There’s a crisis in world healthcare. There aren’t enough doctors, even for the developed countries to fill their own hospitals. And there are plenty of places with shortages of healthcare workers, where doctors don’t want to work because it’s not pleasant or comfortable. Inner cities, for example. Slums. Remote areas without access to running water and good schools. In the developing countries, it’s even worse. There are many people who have never even been near a doctor, and it’s usually them who most need medical care.
Squaring a circle
How can you square that circle? One medical school, the Latin American Medical School in Cuba, has taken hold of the problem by the scruff of its neck, and started to address it. Who better, the school has asked, to recruit as medical students than young people from those very areas that most need doctors? Those young people are committed to their communities and will return to them once trained, taking much-needed medical skills together with an understanding of what those communities need.
The Latin American Medical School was established in 2005 as part of the response to two hurricanes. Cuban doctors, volunteering to help, arrived in remote communities and found healthcare facilities unused, for lack of staff. They recognised that although they could provide treatment and care in the short term, a longer term strategy was needed. The Latin American School of Medicine, or ELAM, was born, on the campus of an old naval training school.
And since its establishment, it has trained around 23,000 young doctors from more than 100 countries across Latin America, Asia and Africa, and even from poor communities in the USA. They’ve come from shanty towns, remote communities miles from ‘civilisation’, and from the slum areas of large cities. And on graduation, they’ve gone back there, to provide healthcare for their communities. What’s more, they are more likely to be women than men, and more often than not, come from indigenous communities.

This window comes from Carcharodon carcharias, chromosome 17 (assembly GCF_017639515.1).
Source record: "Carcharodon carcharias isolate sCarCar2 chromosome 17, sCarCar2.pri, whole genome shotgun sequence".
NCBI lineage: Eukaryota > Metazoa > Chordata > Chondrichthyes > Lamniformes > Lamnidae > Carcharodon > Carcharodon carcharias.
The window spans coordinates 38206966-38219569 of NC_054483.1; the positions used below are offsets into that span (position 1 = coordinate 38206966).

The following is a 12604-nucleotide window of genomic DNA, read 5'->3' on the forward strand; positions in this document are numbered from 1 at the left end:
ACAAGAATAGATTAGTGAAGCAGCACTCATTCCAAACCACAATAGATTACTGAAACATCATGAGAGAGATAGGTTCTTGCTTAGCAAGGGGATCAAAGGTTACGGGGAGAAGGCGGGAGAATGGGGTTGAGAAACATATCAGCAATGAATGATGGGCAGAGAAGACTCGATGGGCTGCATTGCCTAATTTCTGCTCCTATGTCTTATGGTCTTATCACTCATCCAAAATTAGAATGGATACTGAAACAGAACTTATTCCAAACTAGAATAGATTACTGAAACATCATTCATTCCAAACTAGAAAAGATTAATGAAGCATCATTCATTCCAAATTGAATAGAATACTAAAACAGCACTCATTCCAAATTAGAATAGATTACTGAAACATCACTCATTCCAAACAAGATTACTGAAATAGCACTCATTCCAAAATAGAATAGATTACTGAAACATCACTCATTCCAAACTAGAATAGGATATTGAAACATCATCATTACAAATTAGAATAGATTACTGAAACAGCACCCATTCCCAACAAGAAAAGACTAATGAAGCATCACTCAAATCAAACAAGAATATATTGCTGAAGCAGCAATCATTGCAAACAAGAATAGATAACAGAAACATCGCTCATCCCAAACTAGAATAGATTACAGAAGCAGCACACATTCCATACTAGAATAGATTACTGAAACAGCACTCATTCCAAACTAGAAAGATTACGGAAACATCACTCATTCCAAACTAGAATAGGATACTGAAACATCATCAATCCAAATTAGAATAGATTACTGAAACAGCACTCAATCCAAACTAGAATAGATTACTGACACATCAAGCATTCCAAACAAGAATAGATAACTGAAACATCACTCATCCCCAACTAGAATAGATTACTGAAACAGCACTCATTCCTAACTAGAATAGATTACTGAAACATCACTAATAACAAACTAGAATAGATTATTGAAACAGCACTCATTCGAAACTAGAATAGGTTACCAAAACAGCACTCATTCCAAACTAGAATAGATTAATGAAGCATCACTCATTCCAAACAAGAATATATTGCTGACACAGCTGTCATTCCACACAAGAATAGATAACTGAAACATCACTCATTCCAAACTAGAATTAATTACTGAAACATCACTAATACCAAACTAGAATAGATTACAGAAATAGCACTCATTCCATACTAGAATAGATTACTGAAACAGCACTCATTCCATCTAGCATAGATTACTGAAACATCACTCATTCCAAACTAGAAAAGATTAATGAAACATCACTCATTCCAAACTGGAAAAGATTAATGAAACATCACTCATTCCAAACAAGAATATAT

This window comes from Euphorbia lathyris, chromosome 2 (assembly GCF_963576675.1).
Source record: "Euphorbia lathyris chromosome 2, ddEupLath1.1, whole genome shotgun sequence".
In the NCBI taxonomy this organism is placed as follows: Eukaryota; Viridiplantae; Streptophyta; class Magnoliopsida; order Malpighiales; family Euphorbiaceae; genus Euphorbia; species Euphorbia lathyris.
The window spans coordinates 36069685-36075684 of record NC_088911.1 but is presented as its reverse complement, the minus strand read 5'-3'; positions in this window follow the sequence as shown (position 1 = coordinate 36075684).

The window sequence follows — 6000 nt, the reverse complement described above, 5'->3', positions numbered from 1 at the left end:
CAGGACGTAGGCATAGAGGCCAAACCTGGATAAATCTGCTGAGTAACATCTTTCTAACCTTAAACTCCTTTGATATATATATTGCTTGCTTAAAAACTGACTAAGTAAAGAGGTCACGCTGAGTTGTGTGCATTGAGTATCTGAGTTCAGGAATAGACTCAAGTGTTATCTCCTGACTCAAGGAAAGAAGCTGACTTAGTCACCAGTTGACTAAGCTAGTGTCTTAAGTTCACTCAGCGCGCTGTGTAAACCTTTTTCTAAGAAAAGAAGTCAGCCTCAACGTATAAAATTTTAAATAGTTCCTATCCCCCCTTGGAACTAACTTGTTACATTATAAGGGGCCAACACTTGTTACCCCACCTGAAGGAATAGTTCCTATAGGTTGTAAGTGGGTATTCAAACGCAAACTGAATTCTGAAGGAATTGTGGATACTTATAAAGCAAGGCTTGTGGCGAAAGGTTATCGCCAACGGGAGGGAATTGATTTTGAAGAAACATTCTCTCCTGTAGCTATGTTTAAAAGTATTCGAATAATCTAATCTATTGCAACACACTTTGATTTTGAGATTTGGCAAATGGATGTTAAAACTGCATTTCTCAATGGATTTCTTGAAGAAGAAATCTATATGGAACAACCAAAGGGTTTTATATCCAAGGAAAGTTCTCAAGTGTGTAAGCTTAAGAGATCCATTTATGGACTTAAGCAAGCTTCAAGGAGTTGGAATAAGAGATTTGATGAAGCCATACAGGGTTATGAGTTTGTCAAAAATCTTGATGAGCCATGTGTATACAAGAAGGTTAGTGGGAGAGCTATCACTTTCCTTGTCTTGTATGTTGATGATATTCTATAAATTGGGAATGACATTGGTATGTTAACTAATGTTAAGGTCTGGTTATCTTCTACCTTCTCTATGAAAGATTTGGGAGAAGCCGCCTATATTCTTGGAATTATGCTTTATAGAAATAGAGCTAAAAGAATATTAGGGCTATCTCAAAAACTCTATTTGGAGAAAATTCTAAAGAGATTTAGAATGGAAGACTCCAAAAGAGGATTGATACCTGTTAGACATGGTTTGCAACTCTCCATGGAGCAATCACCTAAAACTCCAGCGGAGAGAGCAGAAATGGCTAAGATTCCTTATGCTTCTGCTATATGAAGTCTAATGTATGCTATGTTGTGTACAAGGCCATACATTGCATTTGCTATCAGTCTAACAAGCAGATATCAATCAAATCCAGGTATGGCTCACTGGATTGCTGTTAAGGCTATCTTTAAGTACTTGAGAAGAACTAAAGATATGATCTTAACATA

ELAM is tough on its students. There are no short cuts, and no easy ride: they have to go through ‘proper’ medical training. But the school also provides plenty of support for them. It understands that it’s drawing young people from indigenous communities, to whom even Spanish is a second language. There are pre-training courses in basic science, and in Spanish to ensure that everyone will understand the teaching. Diversity comes as standard.
The medical training is also designed to serve its students and provide the knowledge that they will need in future. Yes, of course there are lectures, and time spent in hospitals. But the core of the teaching is community-based, recognising that these students will spend most of their working lives in community clinics. They are also taught the importance of a good patient interview and clinical examination as the source of diagnosis. Expensive technology, not accessible to remote communities, is largely reserved for confirmation, not for initial diagnosis. Students also learn about public health, and the importance of looking at and treating the whole patient. And not just the patient, but the patient within their family and their community.
Success on the ground
It’s a fascinating experiment, but it is working? The answer is a resounding yes. Some of the earliest graduates, from the indigenous Garifuna community in Honduras, returned to their community and mobilised friends, family and neighbours to build a hospital. In the time since then, it has treated over one million patients. But perhaps the biggest and most obvious ‘success’ was the support that ELAM’s students and graduates were able to provide to Haiti after the earthquake in January 2010. ELAM’s students responded to the call for assistance by contacting 2000 of the school’s graduates, and hundreds arrived from 27 countries around the world to lend their aid. They were able to communicate easily with each other in Spanish, and with the Haitian community in Creole via Haitian graduates and ELAM students, flown in as translators. They stayed for months to provide help, then ELAM’s Haitian graduates picked up the burden to build a new health system.
Delivering sustainable healthcare for the future
ELAM’s graduates are well-trained to provide high quality healthcare with minimal technology and support. They want to deliver for their communities, wherever they are, and they know that they can. It’s a model of healthcare that developed countries cannot afford to ignore, and which offers the potential to solve the healthcare crisis for the world’s poorest communities.